The series of “anti-Bush” awards started with a sort of pre-emptive “warning” award after 9/11, with the run being interrupted only long enough to give the prize to a tree-planter in Kenya (2006) and a Third World “microloan” specialist (2008) -- awards that serve almost as comic relief from the otherwise tedious obsession with Bush during that decade. The awards to former VP Gore (2007) and to the newly-elected President Obama (2009) brought the art to new heights, combining anti-Bush animosity with specious grounds for being given the award (Mr. Gore for his global warming activism and Mr. Obama for not being Mr. Bush.)
Even someone skeptical about the value of the Nobel Peace Prize has to admit that the history of this award is fascinating, especially when presented in the way that Nordlinger does. He highlights obscure laureates who have been unjustly forgotten, and he shares anecdotes about even the best-known selections. In one instance, we learn that Lech Walesa may have owed his award to a handful of Polish protesters at the previous year’s ceremonies, accusing the Nobel Committee of being afraid of challenging the Soviets on anything. In another, he notes that the same committee that gave the award to Begin and Sadat wanted to include President Carter, who had helped broker the talks – but couldn’t, because no-one anywhere on the globe had nominated him.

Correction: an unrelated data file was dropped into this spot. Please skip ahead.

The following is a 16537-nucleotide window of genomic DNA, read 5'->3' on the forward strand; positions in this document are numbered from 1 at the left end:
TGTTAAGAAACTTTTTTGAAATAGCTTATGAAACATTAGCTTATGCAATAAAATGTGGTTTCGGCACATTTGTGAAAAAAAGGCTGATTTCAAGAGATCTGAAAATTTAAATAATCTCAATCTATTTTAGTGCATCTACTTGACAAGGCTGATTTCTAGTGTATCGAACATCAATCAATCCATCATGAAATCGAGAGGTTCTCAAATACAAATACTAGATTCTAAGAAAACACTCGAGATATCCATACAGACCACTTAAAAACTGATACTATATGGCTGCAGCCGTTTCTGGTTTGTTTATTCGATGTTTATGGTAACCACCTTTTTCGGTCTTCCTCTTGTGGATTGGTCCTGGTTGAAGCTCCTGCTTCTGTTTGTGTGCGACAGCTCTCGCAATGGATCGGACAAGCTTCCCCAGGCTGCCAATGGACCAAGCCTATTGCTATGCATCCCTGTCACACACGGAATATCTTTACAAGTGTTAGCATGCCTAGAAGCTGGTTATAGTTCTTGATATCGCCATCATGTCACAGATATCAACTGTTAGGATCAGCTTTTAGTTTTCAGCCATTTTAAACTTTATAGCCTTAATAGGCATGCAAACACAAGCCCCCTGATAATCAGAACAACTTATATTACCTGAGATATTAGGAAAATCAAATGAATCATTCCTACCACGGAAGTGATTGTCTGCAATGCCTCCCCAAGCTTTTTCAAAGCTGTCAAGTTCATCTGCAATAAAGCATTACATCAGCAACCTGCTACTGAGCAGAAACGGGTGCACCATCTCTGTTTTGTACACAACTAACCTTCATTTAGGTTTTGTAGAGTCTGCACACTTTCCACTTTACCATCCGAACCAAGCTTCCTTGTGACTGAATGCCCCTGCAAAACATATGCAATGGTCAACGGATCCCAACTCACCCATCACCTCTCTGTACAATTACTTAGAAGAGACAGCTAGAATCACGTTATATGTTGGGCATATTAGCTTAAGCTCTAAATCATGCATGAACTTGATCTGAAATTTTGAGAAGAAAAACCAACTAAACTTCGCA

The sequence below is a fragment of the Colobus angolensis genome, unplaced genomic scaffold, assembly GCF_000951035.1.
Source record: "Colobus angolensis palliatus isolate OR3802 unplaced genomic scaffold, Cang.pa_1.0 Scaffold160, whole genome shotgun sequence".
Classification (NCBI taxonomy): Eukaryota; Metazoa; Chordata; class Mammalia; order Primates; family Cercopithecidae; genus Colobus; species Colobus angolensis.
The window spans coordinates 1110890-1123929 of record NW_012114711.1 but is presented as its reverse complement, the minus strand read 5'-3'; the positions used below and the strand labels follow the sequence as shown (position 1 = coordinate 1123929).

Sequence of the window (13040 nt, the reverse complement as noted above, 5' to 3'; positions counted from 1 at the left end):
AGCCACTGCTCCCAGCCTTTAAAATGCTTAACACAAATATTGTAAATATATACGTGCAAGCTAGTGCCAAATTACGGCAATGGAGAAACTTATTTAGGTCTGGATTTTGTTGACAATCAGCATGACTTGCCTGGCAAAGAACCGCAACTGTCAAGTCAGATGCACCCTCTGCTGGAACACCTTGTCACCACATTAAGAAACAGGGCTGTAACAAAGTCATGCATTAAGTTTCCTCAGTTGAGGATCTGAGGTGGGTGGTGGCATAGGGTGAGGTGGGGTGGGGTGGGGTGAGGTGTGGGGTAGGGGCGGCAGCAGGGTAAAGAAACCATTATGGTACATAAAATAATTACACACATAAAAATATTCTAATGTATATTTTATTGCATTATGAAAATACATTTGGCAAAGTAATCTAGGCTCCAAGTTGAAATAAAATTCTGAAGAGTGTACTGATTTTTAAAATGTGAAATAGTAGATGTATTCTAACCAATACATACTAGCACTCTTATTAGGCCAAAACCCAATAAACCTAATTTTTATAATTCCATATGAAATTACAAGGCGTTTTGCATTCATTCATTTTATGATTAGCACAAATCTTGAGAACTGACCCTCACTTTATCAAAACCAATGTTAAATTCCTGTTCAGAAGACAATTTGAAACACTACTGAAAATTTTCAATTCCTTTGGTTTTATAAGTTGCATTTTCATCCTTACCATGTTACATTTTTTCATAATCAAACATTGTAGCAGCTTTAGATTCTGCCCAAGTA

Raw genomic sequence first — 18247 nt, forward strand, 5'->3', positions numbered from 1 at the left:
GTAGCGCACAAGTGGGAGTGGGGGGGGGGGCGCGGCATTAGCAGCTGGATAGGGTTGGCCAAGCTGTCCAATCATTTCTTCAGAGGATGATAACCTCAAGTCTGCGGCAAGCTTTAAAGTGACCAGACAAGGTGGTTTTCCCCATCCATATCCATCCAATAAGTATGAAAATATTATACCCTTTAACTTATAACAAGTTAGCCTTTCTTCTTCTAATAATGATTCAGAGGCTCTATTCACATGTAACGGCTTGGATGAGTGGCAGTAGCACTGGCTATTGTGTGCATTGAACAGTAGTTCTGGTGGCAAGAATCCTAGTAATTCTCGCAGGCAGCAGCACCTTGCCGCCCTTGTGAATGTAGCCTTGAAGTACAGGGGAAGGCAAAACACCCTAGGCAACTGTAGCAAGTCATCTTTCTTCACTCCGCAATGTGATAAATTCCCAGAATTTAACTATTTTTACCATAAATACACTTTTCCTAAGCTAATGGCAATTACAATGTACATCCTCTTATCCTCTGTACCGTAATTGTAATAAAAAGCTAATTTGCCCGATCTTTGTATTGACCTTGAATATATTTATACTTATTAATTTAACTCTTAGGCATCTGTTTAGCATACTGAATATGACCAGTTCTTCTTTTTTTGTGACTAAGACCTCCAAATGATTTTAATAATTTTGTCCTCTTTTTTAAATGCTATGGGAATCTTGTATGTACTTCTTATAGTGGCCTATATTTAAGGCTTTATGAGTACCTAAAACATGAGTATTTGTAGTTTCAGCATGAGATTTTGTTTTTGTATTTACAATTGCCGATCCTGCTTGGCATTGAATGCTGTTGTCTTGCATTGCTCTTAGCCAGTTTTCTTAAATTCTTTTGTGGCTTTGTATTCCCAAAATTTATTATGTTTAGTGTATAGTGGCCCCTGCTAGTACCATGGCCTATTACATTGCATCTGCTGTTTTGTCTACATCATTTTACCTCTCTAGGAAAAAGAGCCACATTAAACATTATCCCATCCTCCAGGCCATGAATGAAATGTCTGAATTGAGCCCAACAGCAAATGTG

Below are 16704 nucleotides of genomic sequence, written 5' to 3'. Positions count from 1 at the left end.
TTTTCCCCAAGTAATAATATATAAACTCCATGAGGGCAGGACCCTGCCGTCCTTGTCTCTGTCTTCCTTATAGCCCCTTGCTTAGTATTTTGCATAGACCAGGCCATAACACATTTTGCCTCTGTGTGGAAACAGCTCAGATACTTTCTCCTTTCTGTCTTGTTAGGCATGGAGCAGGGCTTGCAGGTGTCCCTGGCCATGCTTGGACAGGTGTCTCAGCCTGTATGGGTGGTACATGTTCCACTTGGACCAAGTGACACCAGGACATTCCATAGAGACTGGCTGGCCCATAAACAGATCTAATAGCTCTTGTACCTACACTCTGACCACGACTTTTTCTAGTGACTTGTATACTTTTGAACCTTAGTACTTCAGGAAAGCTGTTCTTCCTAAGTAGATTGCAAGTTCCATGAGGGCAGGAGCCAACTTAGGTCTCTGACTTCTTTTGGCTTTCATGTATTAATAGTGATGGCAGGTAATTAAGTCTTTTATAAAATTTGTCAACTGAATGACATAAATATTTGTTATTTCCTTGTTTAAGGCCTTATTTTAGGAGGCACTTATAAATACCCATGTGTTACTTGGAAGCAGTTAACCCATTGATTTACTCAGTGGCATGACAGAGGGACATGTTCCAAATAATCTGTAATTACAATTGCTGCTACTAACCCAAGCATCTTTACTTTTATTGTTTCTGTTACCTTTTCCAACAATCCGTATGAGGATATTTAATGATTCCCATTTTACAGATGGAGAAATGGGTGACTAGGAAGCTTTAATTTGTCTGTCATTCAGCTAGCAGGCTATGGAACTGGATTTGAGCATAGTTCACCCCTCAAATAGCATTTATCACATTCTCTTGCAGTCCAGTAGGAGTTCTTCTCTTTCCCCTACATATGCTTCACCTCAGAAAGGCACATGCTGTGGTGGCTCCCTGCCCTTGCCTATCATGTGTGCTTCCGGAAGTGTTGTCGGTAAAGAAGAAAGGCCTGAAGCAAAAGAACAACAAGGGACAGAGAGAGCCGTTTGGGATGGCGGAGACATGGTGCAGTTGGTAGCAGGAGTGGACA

Nordlinger’s predictions for where the Nobel Peace Prize will go from here tend toward more of the same, including new fashionable causes that will stretch even further what “peace” is, as defined by the committee. Even though skepticism is a subtext of the book, he unfailingly treats both Prize and laureates with the respect and decorum that is a trademark of Nordlinger’s writings. He has to be one of the few writers who could induce this reader to read and thoroughly enjoy a history of the Peace Prize.
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Note: There is a lot to say about this fine book. My main review (equally laudatory) of this book will be appearing in an upcoming issue of Touchstone magazine. I'll provide details when it appears -- a link if available, or a reprint on this website 90 days after it appears, as per that magazine's guidelines.